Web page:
MakingOf has part two of my interview up on the site. (You can see part one here.)

Some notes on certain sections:

0:07 Writing process

In How to Write a Scene, I go into a lot more detail on “looping” and “scribble versions” of scenes.

0:49 How scripts have evolved

My hunch is that the modern era of writing action begins with James Cameron. Every screenwriter I know read and devoured his scripts for Terminator, Aliens and Point Break. We’re all probably channeling him a bit.

1:30 When I write

I really do try to do most of my work during “office hours.” But during crunch times — which has been a lot more, recently — I find myself going back to work after dinner, or setting the alarm for 5 a.m. to get stuff written before breakfast.

Writing is an inherently selfish act: you’re shutting the world out to live in a fantasy. You don’t really appreciate that until you have a family.

2:18 This could possibly suck

One of the main reasons we procrastinate is to give ourselves an excuse for why things might be terrible: “I know it’s not great, but I wrote it in three days.” Suck early and fix it.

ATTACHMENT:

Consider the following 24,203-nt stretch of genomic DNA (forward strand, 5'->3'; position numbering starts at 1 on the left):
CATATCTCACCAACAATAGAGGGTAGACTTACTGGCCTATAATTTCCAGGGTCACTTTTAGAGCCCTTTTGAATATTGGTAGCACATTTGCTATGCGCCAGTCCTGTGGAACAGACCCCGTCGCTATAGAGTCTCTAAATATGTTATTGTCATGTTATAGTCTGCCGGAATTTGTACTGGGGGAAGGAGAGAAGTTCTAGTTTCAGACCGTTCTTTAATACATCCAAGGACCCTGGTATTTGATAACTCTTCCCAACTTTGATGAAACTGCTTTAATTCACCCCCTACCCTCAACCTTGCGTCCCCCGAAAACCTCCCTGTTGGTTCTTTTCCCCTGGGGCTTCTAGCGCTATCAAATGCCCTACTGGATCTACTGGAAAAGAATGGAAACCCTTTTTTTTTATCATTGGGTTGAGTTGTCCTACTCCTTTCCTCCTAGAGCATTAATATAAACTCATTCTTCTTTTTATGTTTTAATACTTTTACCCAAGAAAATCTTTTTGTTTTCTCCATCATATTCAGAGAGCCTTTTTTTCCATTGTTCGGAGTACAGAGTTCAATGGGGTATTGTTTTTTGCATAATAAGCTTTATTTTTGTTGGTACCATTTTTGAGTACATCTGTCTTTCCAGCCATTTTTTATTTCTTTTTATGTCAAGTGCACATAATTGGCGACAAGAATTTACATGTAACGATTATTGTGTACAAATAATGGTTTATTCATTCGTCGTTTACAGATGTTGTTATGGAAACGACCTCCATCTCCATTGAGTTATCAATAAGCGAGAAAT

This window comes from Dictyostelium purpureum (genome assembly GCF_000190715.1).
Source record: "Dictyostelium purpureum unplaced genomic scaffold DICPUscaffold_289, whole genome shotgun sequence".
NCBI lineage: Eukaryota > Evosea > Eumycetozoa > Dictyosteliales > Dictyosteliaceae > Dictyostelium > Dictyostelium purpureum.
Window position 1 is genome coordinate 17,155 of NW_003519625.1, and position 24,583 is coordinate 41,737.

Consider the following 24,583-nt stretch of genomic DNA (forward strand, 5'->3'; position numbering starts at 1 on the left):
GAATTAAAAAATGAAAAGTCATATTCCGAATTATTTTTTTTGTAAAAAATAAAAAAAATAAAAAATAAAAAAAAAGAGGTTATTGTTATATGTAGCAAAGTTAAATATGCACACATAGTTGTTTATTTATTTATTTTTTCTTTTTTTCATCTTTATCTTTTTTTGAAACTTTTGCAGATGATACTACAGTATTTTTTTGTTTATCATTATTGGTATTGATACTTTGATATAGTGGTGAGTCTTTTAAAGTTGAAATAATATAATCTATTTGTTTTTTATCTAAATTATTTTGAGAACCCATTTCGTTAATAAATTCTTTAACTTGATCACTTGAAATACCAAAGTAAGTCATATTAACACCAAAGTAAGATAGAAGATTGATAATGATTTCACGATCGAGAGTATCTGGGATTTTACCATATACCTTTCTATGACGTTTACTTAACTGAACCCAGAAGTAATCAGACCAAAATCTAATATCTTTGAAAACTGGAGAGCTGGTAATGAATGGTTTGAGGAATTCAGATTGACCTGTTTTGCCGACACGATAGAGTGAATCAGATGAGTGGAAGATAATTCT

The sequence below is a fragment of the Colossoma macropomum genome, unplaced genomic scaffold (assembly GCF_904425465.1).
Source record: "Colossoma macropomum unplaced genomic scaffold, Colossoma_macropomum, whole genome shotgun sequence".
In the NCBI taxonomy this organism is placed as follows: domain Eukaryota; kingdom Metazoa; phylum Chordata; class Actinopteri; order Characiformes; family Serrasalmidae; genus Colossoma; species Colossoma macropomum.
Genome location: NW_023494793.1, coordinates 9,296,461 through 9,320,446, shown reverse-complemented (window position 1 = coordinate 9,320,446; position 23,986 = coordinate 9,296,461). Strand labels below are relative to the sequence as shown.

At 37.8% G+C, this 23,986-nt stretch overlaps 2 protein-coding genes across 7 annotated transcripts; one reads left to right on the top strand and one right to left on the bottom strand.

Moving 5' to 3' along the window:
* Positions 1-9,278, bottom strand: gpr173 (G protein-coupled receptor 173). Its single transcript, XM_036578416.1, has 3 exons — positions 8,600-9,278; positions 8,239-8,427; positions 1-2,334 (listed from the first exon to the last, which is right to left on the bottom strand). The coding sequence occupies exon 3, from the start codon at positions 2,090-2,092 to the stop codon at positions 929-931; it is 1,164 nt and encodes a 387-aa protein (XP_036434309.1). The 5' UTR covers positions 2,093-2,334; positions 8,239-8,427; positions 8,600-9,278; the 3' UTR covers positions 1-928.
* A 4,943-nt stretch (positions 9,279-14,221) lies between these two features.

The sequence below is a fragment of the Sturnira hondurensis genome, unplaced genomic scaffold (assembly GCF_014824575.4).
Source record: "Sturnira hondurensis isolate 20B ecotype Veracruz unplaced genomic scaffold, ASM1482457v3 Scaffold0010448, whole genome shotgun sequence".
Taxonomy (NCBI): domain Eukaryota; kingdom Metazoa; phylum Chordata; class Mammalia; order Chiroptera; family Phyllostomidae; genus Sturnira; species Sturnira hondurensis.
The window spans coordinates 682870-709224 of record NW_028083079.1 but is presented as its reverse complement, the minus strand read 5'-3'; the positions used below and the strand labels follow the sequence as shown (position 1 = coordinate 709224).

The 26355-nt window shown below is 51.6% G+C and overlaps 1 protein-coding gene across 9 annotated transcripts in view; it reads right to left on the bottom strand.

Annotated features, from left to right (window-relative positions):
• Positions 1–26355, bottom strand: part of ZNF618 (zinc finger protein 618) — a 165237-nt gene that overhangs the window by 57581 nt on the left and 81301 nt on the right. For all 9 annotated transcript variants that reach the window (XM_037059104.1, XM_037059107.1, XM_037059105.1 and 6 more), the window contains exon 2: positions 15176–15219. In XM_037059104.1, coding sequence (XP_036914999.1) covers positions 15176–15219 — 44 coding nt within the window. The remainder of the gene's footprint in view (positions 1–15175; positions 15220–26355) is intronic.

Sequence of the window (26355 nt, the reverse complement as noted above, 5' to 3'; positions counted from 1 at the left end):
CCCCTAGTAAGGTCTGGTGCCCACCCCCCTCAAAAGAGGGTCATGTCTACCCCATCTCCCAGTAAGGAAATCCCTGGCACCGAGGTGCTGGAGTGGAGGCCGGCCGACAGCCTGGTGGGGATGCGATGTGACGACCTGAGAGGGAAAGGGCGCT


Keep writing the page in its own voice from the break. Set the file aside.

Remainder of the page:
3:30 Writer’s block

You know who gets writer’s block? Non-writers. They think it’s cool and romantic to struggle to make Art. They make sure everyone knows how torturous the process is, so when they finally squeeze something out, it won’t be judged on its merits but rather the emotional anguish involved in its creation.

Writers write. Hacks Posers whine about how hard it is.1

4:09 Heavy lifting

The twenty minute timer actually works. Do twenty minutes of solid work, then give yourself ten minutes of freedom.

Ideally, you want finesse: a combination of strength and dexterity that uses a scene’s natural momentum to make everything look effortless. But sometimes, that’s not possible: there isn’t time, or there’s some major impediment. With enough craft, an experienced screenwriter can often muscle a scene that shouldn’t otherwise work.

4:35 You can always cut something

I’m obliquely referencing a meeting for Charlie’s Angels, during which the studio president ripped ten pages out of the script and told me to write around what was missing.

5:10 Most people aren’t screenwriters

If you want to work in film or television, you need to work on films and television shows. Screenwriting is mostly writing, but without experience in how stuff is actually made, you’ll never be very good at it.

  1. “Hacks” was really the wrong term, because there are some very prolific hacks. There are also some genuinely talented writers who go through spells of low productivity. I find stories glamorizing their travails really tedious, however.